Congressman Chris Stewart addresses the Gunnison Valley High students in the auditorium on Friday. Stewart talked about working hard for their futures and about his path in life.

 

Congressman talks to GVHS students: ‘You have so much to look forward to’

 

By Robert Stevens

Managing editor

Sept. 7, 2017

 

GUNNISON—Chris Stewart, national award-winning author, world-record-setting Air Force pilot and now congressman visited Gunnison Valley High School (GVHS) last Friday, Sept. 1 to talk to the students about their futures and about his path in life.

“Just like my kids,” Stewart told the GVHS student body, “you guys have grown up in times of great uncertainty. You hear a lot of about war these days, and there is a lot of pessimism. I am going to tell you what I tell my kids: ‘You have so much to look forward to.’”

Stewart told the students about growing up in Cache County and, after earning a degree in economics from Utah State University, being torn between going on to law school or joining the Air Force like his father.

“I would go park near Hill Air Force Base and watch the F-16s take off,” he said. “I just really wanted to fly.”

Stewart says his family wasn’t happy at first about his choice to forego law school for the Air Force, but the decision ended up being one of the best he ever made.

He became a “distinguished graduate” (top of his class) in both Officer Training School and undergraduate pilot training. He was an Air Force pilot for 14 years, flying both rescue helicopters and the B-1B bomber.  He holds three world speed records, including the world record for the fastest non-stop flight around the world.

“Some of the best time and things I have had in my life were with my brothers and sisters in the military,” he said. “It was a great opportunity to serve my country.”

But it wasn’t all smooth, he said. His Air Force instructor told him half of the class would end up washing out of pilot school.

“I walked around with this gut-wrenching worry in my stomach all the time, thinking it might be me,” he said. Many of his classed washed out, even a classmate who had graduated from MIT with a perfect school record.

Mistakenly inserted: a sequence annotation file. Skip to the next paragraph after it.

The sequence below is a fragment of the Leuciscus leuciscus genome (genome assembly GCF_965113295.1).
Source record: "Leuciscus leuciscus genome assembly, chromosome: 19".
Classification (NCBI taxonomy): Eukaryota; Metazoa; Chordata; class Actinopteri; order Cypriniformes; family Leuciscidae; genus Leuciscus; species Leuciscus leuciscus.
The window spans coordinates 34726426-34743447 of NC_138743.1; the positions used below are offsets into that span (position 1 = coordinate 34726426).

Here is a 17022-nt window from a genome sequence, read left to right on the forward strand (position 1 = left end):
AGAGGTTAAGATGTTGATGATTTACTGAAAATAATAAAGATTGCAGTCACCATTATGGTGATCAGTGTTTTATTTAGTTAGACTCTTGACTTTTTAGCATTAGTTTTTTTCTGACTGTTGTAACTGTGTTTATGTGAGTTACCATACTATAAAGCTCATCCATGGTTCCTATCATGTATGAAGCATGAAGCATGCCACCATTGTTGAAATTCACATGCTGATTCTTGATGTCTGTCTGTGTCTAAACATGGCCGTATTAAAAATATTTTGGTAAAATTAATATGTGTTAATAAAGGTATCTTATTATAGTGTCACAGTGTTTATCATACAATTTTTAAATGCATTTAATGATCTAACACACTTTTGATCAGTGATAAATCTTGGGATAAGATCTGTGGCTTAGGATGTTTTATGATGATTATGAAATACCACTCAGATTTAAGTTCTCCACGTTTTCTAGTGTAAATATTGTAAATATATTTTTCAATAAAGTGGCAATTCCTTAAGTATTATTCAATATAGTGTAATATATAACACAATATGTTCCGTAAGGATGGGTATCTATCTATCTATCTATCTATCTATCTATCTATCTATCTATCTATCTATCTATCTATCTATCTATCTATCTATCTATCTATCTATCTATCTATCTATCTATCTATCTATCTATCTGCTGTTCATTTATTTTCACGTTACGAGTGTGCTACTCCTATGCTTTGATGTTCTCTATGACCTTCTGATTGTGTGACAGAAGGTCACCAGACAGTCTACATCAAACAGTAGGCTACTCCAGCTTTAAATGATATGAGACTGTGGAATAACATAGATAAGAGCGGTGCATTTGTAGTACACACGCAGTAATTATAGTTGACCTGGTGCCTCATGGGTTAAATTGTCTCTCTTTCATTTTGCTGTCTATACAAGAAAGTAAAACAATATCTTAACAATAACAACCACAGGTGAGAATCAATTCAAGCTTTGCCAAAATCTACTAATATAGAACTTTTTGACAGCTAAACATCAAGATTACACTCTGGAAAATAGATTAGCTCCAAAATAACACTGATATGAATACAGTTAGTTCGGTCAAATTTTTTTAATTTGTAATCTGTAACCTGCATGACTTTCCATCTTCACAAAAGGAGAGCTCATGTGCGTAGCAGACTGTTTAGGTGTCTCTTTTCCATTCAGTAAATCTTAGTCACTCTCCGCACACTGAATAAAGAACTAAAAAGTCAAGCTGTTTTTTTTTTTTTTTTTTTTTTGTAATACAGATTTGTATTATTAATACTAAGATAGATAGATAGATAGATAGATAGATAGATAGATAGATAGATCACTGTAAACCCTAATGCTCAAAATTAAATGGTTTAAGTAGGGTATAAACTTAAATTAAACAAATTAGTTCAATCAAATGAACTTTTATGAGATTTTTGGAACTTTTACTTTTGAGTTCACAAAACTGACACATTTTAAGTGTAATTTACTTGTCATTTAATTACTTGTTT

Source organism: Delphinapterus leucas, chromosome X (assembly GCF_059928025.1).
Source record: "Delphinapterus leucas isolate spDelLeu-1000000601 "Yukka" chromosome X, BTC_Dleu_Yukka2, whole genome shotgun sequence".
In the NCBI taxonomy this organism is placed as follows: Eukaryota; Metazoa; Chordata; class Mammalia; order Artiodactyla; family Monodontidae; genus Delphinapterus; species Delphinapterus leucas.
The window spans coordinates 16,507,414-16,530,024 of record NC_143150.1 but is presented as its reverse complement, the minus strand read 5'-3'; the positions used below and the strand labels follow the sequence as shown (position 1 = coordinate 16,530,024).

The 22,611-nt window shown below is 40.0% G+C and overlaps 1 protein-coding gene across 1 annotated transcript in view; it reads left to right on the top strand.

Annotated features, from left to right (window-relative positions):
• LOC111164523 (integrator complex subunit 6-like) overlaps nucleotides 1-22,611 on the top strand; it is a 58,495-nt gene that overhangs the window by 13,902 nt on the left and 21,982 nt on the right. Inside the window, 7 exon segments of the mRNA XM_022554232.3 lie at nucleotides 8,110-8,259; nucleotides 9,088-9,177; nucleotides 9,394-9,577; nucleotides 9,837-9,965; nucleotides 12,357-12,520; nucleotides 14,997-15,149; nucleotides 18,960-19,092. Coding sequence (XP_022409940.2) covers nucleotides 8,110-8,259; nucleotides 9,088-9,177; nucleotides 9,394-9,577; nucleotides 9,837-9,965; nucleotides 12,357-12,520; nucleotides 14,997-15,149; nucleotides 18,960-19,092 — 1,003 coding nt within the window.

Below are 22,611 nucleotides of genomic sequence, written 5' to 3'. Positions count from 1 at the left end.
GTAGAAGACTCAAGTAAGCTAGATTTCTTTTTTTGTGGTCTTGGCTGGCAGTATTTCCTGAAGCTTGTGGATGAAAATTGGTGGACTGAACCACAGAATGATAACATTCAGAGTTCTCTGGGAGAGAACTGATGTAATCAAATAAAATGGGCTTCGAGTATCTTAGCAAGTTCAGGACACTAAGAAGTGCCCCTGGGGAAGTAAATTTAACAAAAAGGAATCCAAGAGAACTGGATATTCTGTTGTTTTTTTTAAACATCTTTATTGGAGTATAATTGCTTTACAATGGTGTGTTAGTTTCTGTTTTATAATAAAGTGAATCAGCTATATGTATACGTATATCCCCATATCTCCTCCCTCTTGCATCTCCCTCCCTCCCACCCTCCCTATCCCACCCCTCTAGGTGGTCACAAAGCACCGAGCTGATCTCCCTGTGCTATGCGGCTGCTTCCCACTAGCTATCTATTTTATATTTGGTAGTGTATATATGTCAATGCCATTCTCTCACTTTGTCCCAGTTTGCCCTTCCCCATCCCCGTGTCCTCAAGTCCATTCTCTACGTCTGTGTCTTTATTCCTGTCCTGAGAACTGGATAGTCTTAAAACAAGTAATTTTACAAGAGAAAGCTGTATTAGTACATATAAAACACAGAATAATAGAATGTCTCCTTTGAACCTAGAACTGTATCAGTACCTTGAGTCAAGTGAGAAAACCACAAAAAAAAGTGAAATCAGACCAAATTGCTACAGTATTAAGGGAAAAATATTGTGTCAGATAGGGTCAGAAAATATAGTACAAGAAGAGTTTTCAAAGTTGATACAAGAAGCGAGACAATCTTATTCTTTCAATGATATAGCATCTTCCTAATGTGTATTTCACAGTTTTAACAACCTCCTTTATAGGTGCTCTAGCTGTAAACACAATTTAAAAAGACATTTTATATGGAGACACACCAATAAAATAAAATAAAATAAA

One night lying in bed, Stewart said he came to a realization that he would be OK with being kicked out of pilot school as long as he had tried his hardest and done everything he could do not to fail.

“I just decided I was going to work harder than everyone,” he said. Stewart said a lot of the times when his classmates would leave the base and go downtown, he would stay behind to study, knowing the only way to do better than the people who were smarter and more skilled than him was to work harder.

“I would study a little bit longer, and a little bit harder,” he said. “I did it in chunks, sometimes just a half hour here or there.”

In the end, Stewart said he graduated at the top of his class because he worked harder, not because he was better, than other aspiring pilots.

“You can do that too,” he told the students. “You get to choose to work harder. I can assure you I got into Congress because I worked harder than the other candidates.

“Remember that. Things are not just going to fall into your lap, but you can work harder and accomplish the things that you want from life.”

Stewart is also a prolific author who has written 18 books, several of which have become national best-sellers and have been published in six different countries.